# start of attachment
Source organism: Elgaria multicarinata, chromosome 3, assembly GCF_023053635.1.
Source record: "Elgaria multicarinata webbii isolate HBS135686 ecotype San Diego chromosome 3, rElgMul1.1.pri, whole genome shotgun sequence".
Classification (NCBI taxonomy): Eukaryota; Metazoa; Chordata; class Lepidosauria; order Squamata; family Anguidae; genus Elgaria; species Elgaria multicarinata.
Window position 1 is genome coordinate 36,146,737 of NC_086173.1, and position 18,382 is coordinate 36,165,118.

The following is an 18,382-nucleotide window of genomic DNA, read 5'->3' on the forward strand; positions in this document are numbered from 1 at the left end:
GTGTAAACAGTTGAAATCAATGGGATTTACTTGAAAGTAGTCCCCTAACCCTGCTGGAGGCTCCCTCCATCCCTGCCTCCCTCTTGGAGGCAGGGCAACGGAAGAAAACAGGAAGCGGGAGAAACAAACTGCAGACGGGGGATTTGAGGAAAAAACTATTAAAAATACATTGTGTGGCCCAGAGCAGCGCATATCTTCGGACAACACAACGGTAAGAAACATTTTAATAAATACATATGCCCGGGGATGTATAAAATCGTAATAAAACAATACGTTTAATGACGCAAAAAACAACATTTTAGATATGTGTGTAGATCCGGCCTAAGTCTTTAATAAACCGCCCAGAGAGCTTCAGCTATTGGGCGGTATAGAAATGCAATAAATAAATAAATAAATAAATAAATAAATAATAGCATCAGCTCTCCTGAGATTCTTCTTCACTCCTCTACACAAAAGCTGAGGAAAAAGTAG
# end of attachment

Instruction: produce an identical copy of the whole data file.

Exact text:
Source organism: Elgaria multicarinata, chromosome 3, assembly GCF_023053635.1.
Source record: "Elgaria multicarinata webbii isolate HBS135686 ecotype San Diego chromosome 3, rElgMul1.1.pri, whole genome shotgun sequence".
Classification (NCBI taxonomy): Eukaryota; Metazoa; Chordata; class Lepidosauria; order Squamata; family Anguidae; genus Elgaria; species Elgaria multicarinata.
Window position 1 is genome coordinate 36,146,737 of NC_086173.1, and position 18,382 is coordinate 36,165,118.

The following is an 18,382-nucleotide window of genomic DNA, read 5'->3' on the forward strand; positions in this document are numbered from 1 at the left end:
GTGTAAACAGTTGAAATCAATGGGATTTACTTGAAAGTAGTCCCCTAACCCTGCTGGAGGCTCCCTCCATCCCTGCCTCCCTCTTGGAGGCAGGGCAACGGAAGAAAACAGGAAGCGGGAGAAACAAACTGCAGACGGGGGATTTGAGGAAAAAACTATTAAAAATACATTGTGTGGCCCAGAGCAGCGCATATCTTCGGACAACACAACGGTAAGAAACATTTTAATAAATACATATGCCCGGGGATGTATAAAATCGTAATAAAACAATACGTTTAATGACGCAAAAAACAACATTTTAGATATGTGTGTAGATCCGGCCTAAGTCTTTAATAAACCGCCCAGAGAGCTTCAGCTATTGGGCGGTATAGAAATGCAATAAATAAATAAATAAATAAATAAATAAATAATAGCATCAGCTCTCCTGAGATTCTTCTTCACTCCTCTACACAAAAGCTGAGGAAAAAGTAG